GAA meet on Friday amid dire financial threat of losing championship summer
Potential cost of losing the championship put in the region of €60m by director general
GAA director general Tom Ryan estimates the potential cost of losing the championship as in the region of €60 million. Photograph: James Crombie/Inpho
The GAA meets by remote special congress on Friday against a backdrop of huge financial uncertainty for the association. Intensifying concerns over whether a championship can take place given doubts about the lifting of social restrictions mean that virtually all of the revenues for 2020 are in doubt.
Director general Tom Ryan estimated the potential cost of losing the championship as in the region of €60 million, which is nearly the entire revenue of €73 million for last year.
Some of the money for 2020 has been taken in, as there was activity for the first two months but the bulk of the GAA’s earnings are generated during the summer high season. As the association distributes at least 80 per cent of its revenues (in 2019 it was 84 per cent) back to county and club units, it doesn’t have large cash reserves.
Last year’s gate receipts came in at €36 million, the vast majority of which (€29 million) came from championship fixtures. The leagues generated €5.5 million but this year’s would be down on that with neither the finals nor the perennially attractive last day of the football league played to date.
Although there is no exposure on the GAA’s season tickets, which specifically rule out refunds for cancellations beyond the association’s control, the impact wouldn’t have been enormous with just two rounds left in the football plus any knockout rounds. Counties will honour the commitment for a first-round championship ticket and any subsequent rounds, if and when that takes place.
Closely linked to this is broadcasting revenue and if the primary league broadcasters TG4 and Eir Sport had largely completed their packages, the former has missed out on the final stages of the competition and later in the year, the under-20 hurling championship.
RTÉ and Sky, the championship partners are facing in a best-case scenario a much reduced programme of events. Last year’s media income was €14 million and whereas there can be some mitigation with access to archives, it’s certain that broadcasters will be negotiating refunds by the end of the year.
Sponsorship is also in limbo with the nearly €5 million largely centred on the championship activity. So far sponsors are said to be sympathetic to the difficulties facing the GAA but again, in the absence of any activities they can’t be expected to hand over the full amounts.
Sources in Croke Park acknowledge that it would be hard for any sponsor to maintain a commercial partnership with the GAA in the absence of championship fixtures and possibly in circumstances requiring them to cut jobs in their own business.
Other commercial revenue streams include Croke Park, which disbursed a dividend of €10.5 million last year. Conference business is said to be happy enough to postpone bookings affected by the pandemic but match-related income is dependent on the season re-starting.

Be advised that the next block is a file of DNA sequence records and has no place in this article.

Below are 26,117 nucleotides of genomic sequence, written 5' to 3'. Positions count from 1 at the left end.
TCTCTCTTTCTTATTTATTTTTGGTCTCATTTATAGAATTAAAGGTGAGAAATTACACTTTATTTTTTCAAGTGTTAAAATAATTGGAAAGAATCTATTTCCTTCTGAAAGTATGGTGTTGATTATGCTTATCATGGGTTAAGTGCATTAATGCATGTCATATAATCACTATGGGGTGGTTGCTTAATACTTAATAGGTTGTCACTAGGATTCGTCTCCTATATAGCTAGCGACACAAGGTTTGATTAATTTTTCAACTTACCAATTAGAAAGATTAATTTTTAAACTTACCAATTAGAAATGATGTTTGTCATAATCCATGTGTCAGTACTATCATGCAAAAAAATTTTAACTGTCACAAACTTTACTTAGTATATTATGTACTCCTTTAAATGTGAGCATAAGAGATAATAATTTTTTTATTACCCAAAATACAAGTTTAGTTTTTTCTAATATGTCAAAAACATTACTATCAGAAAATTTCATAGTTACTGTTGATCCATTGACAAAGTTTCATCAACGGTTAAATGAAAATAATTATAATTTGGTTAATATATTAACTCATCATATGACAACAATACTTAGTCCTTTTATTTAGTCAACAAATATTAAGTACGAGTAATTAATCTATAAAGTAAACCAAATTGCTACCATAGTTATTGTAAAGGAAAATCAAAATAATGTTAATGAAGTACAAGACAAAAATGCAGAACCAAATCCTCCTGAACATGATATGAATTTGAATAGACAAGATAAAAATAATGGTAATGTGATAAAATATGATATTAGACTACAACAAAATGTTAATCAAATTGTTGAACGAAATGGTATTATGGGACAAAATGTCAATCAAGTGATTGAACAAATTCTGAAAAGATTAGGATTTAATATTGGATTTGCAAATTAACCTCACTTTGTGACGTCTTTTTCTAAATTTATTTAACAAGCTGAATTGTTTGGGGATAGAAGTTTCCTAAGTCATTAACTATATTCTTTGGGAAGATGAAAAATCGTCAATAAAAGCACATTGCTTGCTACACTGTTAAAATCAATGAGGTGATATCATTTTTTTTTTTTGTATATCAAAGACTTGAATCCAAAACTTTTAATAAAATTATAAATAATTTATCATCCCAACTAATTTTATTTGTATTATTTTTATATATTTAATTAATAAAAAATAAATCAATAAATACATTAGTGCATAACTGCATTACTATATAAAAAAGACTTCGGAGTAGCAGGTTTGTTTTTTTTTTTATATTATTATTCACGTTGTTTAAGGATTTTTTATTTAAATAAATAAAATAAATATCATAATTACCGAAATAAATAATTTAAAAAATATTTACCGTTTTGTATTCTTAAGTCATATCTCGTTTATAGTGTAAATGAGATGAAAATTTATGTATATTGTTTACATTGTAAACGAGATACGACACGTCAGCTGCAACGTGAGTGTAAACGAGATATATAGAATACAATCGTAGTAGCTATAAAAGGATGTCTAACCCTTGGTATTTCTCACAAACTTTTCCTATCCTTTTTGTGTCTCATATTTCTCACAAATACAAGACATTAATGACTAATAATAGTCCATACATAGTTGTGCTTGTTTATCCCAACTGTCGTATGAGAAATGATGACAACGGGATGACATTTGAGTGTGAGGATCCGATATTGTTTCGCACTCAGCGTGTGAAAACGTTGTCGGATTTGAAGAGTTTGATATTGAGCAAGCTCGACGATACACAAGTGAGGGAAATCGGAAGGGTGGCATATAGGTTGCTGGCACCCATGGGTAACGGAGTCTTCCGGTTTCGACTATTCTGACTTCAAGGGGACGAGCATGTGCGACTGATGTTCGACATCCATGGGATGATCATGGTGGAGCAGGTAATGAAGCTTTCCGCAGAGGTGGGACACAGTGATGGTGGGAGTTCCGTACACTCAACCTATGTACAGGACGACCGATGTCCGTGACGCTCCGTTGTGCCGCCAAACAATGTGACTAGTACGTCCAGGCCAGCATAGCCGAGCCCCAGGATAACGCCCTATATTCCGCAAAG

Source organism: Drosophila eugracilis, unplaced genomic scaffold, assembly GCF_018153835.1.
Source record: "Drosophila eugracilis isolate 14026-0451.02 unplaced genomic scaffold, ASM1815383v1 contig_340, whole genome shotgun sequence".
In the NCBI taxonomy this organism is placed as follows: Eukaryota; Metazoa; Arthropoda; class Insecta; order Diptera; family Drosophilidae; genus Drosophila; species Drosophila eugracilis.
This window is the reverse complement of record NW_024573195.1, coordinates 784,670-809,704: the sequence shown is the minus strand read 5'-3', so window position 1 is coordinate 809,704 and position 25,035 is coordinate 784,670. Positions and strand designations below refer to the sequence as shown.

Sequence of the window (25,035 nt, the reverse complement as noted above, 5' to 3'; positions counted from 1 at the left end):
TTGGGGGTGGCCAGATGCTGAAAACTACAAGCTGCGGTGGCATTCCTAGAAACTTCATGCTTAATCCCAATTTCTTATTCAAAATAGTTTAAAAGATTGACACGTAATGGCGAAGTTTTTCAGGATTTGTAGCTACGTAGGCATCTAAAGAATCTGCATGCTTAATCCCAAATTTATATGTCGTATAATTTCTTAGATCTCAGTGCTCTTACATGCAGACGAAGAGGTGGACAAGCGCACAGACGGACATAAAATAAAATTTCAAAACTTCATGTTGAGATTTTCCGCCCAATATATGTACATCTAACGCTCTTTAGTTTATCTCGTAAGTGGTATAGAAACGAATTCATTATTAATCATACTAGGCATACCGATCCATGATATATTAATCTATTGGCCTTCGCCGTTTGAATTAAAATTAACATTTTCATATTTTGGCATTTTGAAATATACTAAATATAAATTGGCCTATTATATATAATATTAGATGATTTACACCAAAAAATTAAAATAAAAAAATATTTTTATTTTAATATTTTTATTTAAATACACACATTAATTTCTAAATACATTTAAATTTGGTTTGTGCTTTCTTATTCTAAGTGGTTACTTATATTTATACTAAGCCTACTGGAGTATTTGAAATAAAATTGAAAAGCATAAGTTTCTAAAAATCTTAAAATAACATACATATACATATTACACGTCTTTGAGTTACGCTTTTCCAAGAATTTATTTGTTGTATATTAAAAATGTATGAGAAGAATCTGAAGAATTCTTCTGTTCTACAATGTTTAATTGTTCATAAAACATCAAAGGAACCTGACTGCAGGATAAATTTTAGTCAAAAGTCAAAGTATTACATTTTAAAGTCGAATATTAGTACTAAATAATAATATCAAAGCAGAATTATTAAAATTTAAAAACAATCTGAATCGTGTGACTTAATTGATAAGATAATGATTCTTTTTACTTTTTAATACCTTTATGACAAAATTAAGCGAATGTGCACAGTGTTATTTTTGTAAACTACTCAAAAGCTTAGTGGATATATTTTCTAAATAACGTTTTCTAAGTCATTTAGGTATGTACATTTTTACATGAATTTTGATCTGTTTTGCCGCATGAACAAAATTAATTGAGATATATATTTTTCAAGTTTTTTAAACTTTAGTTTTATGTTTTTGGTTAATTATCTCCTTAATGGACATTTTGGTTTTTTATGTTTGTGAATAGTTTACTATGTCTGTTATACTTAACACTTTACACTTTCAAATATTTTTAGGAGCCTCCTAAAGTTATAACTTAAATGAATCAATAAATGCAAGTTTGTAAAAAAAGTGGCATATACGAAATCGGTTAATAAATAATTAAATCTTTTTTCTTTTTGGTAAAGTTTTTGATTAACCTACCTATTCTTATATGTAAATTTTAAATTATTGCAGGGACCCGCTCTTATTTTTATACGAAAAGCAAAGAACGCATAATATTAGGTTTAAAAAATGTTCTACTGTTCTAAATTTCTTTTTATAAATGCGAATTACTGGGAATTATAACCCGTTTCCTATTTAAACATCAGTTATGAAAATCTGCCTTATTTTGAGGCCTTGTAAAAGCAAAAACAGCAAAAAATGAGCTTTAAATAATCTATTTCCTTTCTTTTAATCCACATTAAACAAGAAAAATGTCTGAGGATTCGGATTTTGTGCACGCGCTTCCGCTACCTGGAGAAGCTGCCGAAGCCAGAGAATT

There is increasing pessimism that the restrictions preventing championship activity will ease anytime soon. The later the likely start of fixtures, the less extensive the programme of matches possible, with knockout format almost certain to replace the current structure.
Within the GAA hierarchy, there is little enthusiasm for matches being played behind closed door, partly because of the significant role played by gate receipts in revenue but also because championship spectators are seen as much a part of the occasion as the teams.
There are other views of this, such as the opportunity to recoup some revenue from broadcast partners if mass-spectator attendances remain impossible but as was pointed out by more than one source, such a departure would involve jeopardising players who would be unable to observe social distancing on the field or in dressingrooms.
Friday’s special congress, contrary to some hopes, will not be shedding any light on any potential championship schedules. The GAA released the clár on Thursday, outlining the reduced numbers of delegates – 67 or about a quarter of the number that attended February’s annual congress.
It will take place in the afternoon and consider just two motions. Firstly, there is the proposal to give the special congress the power to override the rule 3.38 that says no special congress held within a year of an annual congress can overturn any of the latter’s decisions.
The second motion simply states the main proposal that the GAA’s Management Committee be given the power to declare that ‘special emergency circumstances exist’ making it ‘impracticable’ to conduct association business.
This is intended to allow management to take swift decisions on matters of governance and games administration, specifically the organising of a modified championship whenever public health regulations allow.
The rule change is permanent and will allow the same facility in any future emergency but it is not open-ended. The declaration of an emergency must be submitted to Central Council within two weeks and although no decisions taken on the basis of the declaration within that fortnight may be invalidated, Central Council has the power to annul the declaration.
Under the provision, the declared emergency will not last longer than 12 weeks without Central Council approval but management can renew the declaration at eight-week intervals, again with the approval of Central Council, which reserves the power to annul it.
In the current emergency, the new rule, if adopted, will declare an emergency until July 10th, which may be rolled over until September 5th. If no clarity has emerged by then concerning any fixtures window, the assumption would have to be that the championship will not take place in 2020.